Copyright infringement online – lessons for website owners

The ubiquitous nature of the internet and the ease that images and text are able to be copied via a website browser may lead to the conclusion that the work of competitors can be freely copied. This was the erroneous view of the Respondents in the case of Motorcycle Aftermarket Spares Pty Ltd v Tamworth Cycle Tune Pty Ltd [2014] FCA 1433 (Motorcycle Aftermarket Spares). In this case Dundas Lawyers was successful in obtaining interim and permanent injunctions and an award of additional damages for flagrant breach of copyright pursuant to section 115(4) of the Copyright Act 1968 (Cth)(Act).

What is copyright infringement?

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Only the copyright owner has the exclusive right to reproduce literary or artistic works in which copyright subsists.[1] Generally the reproduction of such material without the consent of the owner amounts to a breach of copyright.[2] Although it is amongst the most common and is the focus of this article, direct reproduction is not the only form of copyright infringement.  Sections 36 to 39B of the Act describe further conduct which can amount to infringement that can be broadly described as “secondary infringement”.

Are photographs and text used on websites subject to copyright?

Before any claim of copyright infringement can be successful the relevant material must be protected by copyright, this is referred to as “subsistence of copyright”. There is no need to apply for or register copyright in Australia, it either subsists in material or it does not.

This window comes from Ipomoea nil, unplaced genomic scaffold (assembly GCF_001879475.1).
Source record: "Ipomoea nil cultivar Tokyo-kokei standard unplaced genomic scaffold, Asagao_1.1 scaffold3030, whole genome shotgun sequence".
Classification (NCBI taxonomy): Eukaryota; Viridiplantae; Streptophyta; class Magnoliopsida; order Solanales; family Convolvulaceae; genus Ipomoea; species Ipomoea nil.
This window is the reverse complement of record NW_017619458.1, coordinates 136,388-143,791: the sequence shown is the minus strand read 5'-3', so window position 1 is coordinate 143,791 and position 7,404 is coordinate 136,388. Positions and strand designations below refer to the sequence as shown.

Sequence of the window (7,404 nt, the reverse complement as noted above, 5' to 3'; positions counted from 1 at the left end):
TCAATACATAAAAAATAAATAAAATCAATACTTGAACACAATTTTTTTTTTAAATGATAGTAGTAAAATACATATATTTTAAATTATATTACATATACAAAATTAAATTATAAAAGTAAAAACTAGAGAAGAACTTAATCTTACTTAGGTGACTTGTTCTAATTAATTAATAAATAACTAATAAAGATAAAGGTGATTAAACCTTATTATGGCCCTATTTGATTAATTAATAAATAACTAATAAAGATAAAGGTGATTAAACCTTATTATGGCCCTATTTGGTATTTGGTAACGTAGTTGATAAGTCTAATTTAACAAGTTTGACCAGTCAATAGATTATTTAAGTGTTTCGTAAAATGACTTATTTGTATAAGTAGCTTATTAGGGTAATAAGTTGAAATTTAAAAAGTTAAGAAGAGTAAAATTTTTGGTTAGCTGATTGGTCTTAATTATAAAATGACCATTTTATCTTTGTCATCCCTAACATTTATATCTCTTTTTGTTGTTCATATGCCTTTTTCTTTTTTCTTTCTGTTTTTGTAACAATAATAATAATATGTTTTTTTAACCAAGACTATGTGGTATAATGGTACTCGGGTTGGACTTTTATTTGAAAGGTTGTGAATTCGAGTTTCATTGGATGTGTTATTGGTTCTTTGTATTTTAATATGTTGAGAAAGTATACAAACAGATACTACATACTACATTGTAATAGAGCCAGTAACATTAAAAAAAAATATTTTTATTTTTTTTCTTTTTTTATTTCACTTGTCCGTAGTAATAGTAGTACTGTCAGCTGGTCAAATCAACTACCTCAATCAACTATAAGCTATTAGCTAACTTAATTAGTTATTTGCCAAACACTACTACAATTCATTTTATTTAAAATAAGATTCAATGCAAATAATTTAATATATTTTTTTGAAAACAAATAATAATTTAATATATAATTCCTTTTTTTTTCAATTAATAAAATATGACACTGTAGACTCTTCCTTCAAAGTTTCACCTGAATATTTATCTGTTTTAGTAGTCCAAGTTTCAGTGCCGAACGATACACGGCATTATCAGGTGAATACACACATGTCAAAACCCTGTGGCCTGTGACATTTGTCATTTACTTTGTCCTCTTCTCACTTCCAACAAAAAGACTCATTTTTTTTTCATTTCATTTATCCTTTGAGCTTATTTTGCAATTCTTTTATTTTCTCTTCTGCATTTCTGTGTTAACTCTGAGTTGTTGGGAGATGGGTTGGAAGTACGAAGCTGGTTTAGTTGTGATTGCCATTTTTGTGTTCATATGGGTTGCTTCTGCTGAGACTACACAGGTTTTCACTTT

Original photographs and text constitute artistic and literary works respectively for the purposes of the Act and consequently are items in which copyright can subsist.

Who can commence proceeding for copyright infringement?

Under section 115(1) of the Act it is the owner of a copyright that has standing to bring an action for infringement. Subject to any assignment thereof, the copyright is owned by person who created the relevant material, that is, in the case of photographs, the photographer and in the case of written text, the original author.

Outside of the owner, an exclusive licensee also has a right of action for infringement of copyright against all but the owner pursuant to section 119 of the Act,

Background to Motorcycle Aftermarket Spares

In the case of Motorcycle Aftermarket Spares the Applicant was the proprietor of a popular eBay store selling motorcycle spare parts. They had created a sizable database of original photographs and written descriptions (Trade Text) of the products they sold via an eBay store.[3] The copyright in the photographs and Trade Text was owned by the Applicant.[4]

In September 2013 the Applicant discovered that a competitor (Respondent), was using over 200 of its photographs and Trade Text descriptions on its own eBay store. The Applicant reported the Competitor’s store to eBay and also personally informed them that they were infringing their copyright on 4 November 2013.[5]

On 19 November 2013 the Applicant checked the Competitor’s store only to find that its photographs and Trade Text were still being used. On 21 November, acting on behalf of the Applicant, Dundas Lawyers sent the Respondent a ‘cease and desist letter’ asserting that the Applicant owned the copyright in the photographs and Trade Text and that the reproductions were a breach of copyright. A response on behalf of the Respondent was received on 28 November 2013 denying the allegations and stating an intention to defend any action commenced against them.[6]